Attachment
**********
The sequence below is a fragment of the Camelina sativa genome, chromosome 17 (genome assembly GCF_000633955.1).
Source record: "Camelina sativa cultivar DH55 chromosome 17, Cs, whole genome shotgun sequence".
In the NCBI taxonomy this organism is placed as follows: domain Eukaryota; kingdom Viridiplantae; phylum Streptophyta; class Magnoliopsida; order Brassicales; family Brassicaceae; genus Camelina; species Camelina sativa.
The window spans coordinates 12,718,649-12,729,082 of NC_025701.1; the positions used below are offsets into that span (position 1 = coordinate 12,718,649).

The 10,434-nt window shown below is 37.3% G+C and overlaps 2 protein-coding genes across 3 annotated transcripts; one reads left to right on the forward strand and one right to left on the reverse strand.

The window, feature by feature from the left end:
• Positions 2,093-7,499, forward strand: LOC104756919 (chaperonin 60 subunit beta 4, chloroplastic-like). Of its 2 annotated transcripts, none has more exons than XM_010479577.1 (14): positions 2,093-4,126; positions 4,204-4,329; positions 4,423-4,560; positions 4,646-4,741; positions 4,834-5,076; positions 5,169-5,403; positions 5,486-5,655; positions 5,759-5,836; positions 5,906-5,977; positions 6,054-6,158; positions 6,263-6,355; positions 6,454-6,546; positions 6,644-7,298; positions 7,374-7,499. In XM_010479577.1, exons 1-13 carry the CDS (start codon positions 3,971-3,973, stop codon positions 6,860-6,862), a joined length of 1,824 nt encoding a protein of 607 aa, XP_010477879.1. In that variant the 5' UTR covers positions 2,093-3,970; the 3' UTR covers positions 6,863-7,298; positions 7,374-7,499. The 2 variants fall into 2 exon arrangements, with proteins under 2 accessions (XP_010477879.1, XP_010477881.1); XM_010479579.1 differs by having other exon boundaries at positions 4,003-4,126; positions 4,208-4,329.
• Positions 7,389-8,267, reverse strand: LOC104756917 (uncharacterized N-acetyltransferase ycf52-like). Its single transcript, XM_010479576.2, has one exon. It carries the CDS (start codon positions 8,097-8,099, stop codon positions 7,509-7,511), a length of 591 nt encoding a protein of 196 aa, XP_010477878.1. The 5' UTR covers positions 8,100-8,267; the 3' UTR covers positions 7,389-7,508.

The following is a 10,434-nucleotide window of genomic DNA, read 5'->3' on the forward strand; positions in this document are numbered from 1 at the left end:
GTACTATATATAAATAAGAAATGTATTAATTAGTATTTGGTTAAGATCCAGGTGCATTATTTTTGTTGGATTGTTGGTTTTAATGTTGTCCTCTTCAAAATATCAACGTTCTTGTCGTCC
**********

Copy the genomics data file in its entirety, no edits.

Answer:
The sequence below is a fragment of the Camelina sativa genome, chromosome 17 (genome assembly GCF_000633955.1).
Source record: "Camelina sativa cultivar DH55 chromosome 17, Cs, whole genome shotgun sequence".
In the NCBI taxonomy this organism is placed as follows: domain Eukaryota; kingdom Viridiplantae; phylum Streptophyta; class Magnoliopsida; order Brassicales; family Brassicaceae; genus Camelina; species Camelina sativa.
The window spans coordinates 12,718,649-12,729,082 of NC_025701.1; the positions used below are offsets into that span (position 1 = coordinate 12,718,649).

The 10,434-nt window shown below is 37.3% G+C and overlaps 2 protein-coding genes across 3 annotated transcripts; one reads left to right on the forward strand and one right to left on the reverse strand.

The window, feature by feature from the left end:
• Positions 2,093-7,499, forward strand: LOC104756919 (chaperonin 60 subunit beta 4, chloroplastic-like). Of its 2 annotated transcripts, none has more exons than XM_010479577.1 (14): positions 2,093-4,126; positions 4,204-4,329; positions 4,423-4,560; positions 4,646-4,741; positions 4,834-5,076; positions 5,169-5,403; positions 5,486-5,655; positions 5,759-5,836; positions 5,906-5,977; positions 6,054-6,158; positions 6,263-6,355; positions 6,454-6,546; positions 6,644-7,298; positions 7,374-7,499. In XM_010479577.1, exons 1-13 carry the CDS (start codon positions 3,971-3,973, stop codon positions 6,860-6,862), a joined length of 1,824 nt encoding a protein of 607 aa, XP_010477879.1. In that variant the 5' UTR covers positions 2,093-3,970; the 3' UTR covers positions 6,863-7,298; positions 7,374-7,499. The 2 variants fall into 2 exon arrangements, with proteins under 2 accessions (XP_010477879.1, XP_010477881.1); XM_010479579.1 differs by having other exon boundaries at positions 4,003-4,126; positions 4,208-4,329.
• Positions 7,389-8,267, reverse strand: LOC104756917 (uncharacterized N-acetyltransferase ycf52-like). Its single transcript, XM_010479576.2, has one exon. It carries the CDS (start codon positions 8,097-8,099, stop codon positions 7,509-7,511), a length of 591 nt encoding a protein of 196 aa, XP_010477878.1. The 5' UTR covers positions 8,100-8,267; the 3' UTR covers positions 7,389-7,508.

The following is a 10,434-nucleotide window of genomic DNA, read 5'->3' on the forward strand; positions in this document are numbered from 1 at the left end:
GTACTATATATAAATAAGAAATGTATTAATTAGTATTTGGTTAAGATCCAGGTGCATTATTTTTGTTGGATTGTTGGTTTTAATGTTGTCCTCTTCAAAATATCAACGTTCTTGTCGTCC